As Mayor of Charlotte, I led the city through a time of growth and expansion. If elected Governor, I will propose a 50 year transportation and land use plan to meet present and future needs. The first step is to reform the Department of Transpiration to make it a professional enterprise dedicated to building roads where they are most needed rather than diverting money to places where influential politicians and their contributors live.
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Energy

I support an “all of the above” approach when it comes to energy exploration and use.

North Carolina needs a singular approach with it comes to economic development, job creation and energy policy. A growing and vibrant energy sector in North Carolina will not only help our country become less dependant of foreign sources of oil, but will also help boost our economy and create jobs right here in North Carolina.

It’s time that we put North Carolina’s resources back to work, create jobs through the private sector and finally put this recession behind us.
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Leadership

What we’ve been lacking in state government is a leader with executive experience and private sector experience. I believe in long-term vision. I believe in making the tough decisions. I believe in strategic approaches and communicating with the public. And I believe in ethical government.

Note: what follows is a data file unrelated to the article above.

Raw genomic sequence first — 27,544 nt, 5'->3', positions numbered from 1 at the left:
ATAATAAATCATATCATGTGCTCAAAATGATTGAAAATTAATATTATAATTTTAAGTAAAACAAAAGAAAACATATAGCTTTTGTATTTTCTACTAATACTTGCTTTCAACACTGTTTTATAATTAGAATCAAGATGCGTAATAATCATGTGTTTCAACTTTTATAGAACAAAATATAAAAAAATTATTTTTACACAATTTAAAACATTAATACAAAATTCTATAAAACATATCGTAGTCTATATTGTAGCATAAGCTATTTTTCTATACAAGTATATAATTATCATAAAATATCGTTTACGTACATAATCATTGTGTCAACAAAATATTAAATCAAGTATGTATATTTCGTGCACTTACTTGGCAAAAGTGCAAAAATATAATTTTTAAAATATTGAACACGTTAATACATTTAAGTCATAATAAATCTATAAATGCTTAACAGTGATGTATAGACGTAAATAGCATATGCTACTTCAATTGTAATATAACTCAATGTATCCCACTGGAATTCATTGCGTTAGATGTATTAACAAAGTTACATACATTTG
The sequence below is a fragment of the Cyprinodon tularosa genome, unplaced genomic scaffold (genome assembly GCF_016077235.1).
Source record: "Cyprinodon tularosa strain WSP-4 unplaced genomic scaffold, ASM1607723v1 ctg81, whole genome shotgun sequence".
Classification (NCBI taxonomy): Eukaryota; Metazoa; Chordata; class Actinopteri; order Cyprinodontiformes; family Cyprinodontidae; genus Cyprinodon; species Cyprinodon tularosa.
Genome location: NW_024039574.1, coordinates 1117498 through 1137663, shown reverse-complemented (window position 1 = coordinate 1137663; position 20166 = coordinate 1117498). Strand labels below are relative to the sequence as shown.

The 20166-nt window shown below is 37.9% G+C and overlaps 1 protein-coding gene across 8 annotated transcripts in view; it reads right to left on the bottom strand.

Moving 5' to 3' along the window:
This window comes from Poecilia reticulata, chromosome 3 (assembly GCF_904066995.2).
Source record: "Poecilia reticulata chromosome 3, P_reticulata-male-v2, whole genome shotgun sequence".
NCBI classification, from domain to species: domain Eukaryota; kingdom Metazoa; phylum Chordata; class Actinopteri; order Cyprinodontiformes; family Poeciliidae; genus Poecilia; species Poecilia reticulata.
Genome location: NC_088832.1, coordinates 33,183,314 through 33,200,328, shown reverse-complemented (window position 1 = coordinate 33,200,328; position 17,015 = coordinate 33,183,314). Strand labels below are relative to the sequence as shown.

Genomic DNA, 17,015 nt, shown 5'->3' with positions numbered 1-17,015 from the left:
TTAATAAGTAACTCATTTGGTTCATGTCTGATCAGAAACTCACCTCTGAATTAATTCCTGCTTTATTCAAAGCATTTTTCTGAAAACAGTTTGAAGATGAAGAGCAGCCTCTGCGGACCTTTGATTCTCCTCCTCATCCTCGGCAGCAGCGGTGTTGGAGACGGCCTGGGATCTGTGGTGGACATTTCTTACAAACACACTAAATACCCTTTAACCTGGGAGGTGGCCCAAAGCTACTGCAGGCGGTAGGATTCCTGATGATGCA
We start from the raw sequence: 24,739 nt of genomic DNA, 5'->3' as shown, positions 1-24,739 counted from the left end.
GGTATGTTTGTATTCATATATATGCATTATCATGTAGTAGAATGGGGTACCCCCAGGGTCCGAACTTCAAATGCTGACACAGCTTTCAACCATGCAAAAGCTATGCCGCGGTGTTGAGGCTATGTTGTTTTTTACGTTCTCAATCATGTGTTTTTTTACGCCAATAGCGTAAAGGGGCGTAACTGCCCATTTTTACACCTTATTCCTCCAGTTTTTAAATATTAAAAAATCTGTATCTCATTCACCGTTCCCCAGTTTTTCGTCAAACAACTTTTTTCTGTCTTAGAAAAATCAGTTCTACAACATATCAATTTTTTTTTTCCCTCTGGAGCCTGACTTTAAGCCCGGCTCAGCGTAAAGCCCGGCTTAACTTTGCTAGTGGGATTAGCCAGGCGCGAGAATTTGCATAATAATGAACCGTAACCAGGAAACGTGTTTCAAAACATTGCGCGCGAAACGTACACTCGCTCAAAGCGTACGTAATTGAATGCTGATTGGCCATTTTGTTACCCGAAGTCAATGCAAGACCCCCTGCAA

But when North Carolina’s unemployment rate is the 4th worst in the nation, it’s time for a leader who understands that the private sector is what’s going to get us out of this recession, not government. Government need to do everything it can to complement the private sector and get the private sector to start creating jobs in North Carolina.

As Governor, I plan on using my business skills and my political leadership skills to help fix our broken government, economy and education system.
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Candidate’s Campaign Website

NC SPIN Elections 2012 Section
Six Key Issues for 2012 Elections
State Cabinet Races
U.S. Congressional Races
Election Links & Resources